Financial stability report by the Reserve Bank of India (RBI) says that macro stress tests for credit risk in the banking sector indicate that the gross non performing assets (NPAs) may increase from current 8.5 per cent in March 2020 to 12.5 per cent by March 2021 under the baseline scenario. It, however, adds that "if the macroeconomic environment worsens further, the ratio may escalate to 14.7 per cent under very severe stress."
The NPA situation is once again expected to worsen which came under control during the pre-Covid period. The previous NPA cycle started from 2014 onwards when the RBI initiated an asset quality review of the banking sector. Currently, close to 40 per cent of the Rs 100 lakh crore outstanding loan book of the banks is under a six-month moratorium which is ending in August. The business disruption post the Covid lockdown is creating a fresh set of stress for the banking sector.
The credit growth of scheduled commercial banks, which had considerably weakened during the first half of 2019-20, slid down further to 5.9 per cent by March 2020 and remained muted up to early June 2020.
"This moderation was broad-based across all bank groups," states the report. In fact, the slowdown in the economy and the risk aversion of banks had already impacted the credit growth in the industry.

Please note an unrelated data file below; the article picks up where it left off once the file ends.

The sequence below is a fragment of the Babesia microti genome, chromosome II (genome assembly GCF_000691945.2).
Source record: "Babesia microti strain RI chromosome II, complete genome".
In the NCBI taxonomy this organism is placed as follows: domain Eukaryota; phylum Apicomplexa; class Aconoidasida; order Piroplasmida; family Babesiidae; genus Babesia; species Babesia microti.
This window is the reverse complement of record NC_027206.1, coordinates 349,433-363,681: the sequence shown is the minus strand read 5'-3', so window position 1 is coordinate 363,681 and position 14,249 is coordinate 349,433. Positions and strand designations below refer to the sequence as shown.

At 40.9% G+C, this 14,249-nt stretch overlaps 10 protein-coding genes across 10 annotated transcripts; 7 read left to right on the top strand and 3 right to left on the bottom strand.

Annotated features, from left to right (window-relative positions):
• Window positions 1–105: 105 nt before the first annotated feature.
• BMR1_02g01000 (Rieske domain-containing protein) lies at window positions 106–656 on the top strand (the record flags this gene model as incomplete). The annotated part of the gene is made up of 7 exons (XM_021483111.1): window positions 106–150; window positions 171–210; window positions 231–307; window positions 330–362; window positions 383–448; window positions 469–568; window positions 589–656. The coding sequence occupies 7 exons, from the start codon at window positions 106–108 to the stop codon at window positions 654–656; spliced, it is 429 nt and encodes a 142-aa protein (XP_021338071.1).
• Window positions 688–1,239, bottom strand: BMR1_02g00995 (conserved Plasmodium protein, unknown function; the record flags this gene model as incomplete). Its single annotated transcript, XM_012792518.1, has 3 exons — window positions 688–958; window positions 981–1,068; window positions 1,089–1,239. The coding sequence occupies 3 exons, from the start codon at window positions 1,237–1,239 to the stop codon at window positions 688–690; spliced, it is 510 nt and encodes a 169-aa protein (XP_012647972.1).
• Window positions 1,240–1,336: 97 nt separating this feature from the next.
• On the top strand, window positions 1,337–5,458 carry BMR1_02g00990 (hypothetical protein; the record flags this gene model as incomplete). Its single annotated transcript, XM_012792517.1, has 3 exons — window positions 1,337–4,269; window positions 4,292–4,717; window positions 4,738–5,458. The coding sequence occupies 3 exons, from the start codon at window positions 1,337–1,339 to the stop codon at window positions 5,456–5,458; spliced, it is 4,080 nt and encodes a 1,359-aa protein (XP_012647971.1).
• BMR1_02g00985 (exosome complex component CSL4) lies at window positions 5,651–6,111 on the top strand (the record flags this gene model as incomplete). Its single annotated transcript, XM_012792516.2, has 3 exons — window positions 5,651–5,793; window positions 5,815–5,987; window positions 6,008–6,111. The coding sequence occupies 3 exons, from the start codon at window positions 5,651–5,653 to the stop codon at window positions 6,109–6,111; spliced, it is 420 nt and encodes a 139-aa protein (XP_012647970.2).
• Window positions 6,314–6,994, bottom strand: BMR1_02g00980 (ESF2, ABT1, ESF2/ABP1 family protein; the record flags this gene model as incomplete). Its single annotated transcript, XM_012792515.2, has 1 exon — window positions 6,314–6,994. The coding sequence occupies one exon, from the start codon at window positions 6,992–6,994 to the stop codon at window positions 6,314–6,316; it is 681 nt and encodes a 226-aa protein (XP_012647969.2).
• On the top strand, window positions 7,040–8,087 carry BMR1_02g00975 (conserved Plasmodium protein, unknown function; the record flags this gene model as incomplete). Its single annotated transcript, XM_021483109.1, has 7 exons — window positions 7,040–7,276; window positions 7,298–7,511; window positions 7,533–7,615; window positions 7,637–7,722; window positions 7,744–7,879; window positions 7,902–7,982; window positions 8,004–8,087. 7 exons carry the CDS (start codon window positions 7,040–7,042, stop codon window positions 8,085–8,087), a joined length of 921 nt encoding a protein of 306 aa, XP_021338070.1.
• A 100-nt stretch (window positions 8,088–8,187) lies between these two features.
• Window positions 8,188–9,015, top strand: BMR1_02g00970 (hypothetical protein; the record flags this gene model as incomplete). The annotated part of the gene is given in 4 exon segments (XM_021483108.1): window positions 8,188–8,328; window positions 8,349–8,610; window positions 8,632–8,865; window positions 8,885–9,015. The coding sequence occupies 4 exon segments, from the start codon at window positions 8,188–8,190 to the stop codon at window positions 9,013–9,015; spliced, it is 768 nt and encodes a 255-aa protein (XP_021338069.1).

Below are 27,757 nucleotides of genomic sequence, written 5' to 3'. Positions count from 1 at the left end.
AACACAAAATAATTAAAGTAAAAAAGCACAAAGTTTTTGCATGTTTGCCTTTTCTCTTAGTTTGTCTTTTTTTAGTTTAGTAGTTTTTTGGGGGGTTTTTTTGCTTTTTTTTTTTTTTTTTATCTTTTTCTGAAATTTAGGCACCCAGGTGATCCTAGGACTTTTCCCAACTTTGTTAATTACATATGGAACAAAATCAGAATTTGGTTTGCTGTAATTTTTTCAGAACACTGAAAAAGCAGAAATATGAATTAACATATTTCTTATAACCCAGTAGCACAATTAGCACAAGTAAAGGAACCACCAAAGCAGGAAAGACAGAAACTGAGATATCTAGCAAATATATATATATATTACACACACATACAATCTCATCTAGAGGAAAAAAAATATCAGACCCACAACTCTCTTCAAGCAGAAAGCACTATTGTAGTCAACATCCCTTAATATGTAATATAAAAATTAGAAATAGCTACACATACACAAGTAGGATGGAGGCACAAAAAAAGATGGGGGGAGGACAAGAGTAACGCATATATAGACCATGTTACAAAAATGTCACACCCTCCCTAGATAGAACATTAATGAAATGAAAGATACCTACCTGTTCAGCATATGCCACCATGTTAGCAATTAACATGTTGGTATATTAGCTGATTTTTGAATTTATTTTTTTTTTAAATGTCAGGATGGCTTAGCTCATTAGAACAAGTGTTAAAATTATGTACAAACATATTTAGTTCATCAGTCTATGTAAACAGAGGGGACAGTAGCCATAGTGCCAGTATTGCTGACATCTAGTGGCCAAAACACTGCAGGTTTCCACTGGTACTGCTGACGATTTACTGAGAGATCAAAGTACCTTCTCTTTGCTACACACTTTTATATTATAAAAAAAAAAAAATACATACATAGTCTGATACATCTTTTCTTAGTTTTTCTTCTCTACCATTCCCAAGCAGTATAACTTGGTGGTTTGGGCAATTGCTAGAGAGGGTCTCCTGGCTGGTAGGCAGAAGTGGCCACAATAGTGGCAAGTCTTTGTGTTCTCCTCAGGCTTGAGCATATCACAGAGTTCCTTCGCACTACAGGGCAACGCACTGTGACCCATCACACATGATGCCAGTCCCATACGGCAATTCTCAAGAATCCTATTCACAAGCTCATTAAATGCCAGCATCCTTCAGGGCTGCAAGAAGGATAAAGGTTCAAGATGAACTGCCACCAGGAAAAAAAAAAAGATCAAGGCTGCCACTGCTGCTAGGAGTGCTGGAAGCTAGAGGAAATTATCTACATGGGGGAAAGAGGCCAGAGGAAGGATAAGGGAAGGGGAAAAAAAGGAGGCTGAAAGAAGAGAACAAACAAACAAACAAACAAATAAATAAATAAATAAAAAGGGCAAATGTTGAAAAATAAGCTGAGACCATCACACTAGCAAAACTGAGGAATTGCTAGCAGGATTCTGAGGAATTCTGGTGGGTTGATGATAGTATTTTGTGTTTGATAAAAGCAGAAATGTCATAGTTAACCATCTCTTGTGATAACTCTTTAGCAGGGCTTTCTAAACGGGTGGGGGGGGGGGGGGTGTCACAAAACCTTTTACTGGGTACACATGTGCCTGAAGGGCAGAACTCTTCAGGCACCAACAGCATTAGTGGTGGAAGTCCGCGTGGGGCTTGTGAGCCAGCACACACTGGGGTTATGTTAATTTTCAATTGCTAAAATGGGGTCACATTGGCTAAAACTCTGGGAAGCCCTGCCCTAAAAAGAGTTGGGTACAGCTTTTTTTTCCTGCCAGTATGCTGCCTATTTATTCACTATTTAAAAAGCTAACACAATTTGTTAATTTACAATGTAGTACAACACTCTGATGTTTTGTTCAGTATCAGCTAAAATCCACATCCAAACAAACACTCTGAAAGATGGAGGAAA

The RBI Governor has recently advised that "building buffers and raising capital" will be very crucial not only to ensure credit flow but also to build resilience in the financial system. The banks will need capital to absorb the NPA provisioning pressure because of the high NPAs.
The RBI had already advised banks and NBFCs to undertake Covid stress test to analyse the balance sheet impact in areas like liquidity, asset quality, profitability and capital adequacy for the year 2020-21 and 2021-22. Many banks have already done the stress testing.
"They have been advised to work out possible mitigating measures including capital planning, capital raising and contingency liquidity planning." In fact, many private banks have either raised or are planning to raise the capital. The public sector banks, however, are waiting for the government to recapitalise them.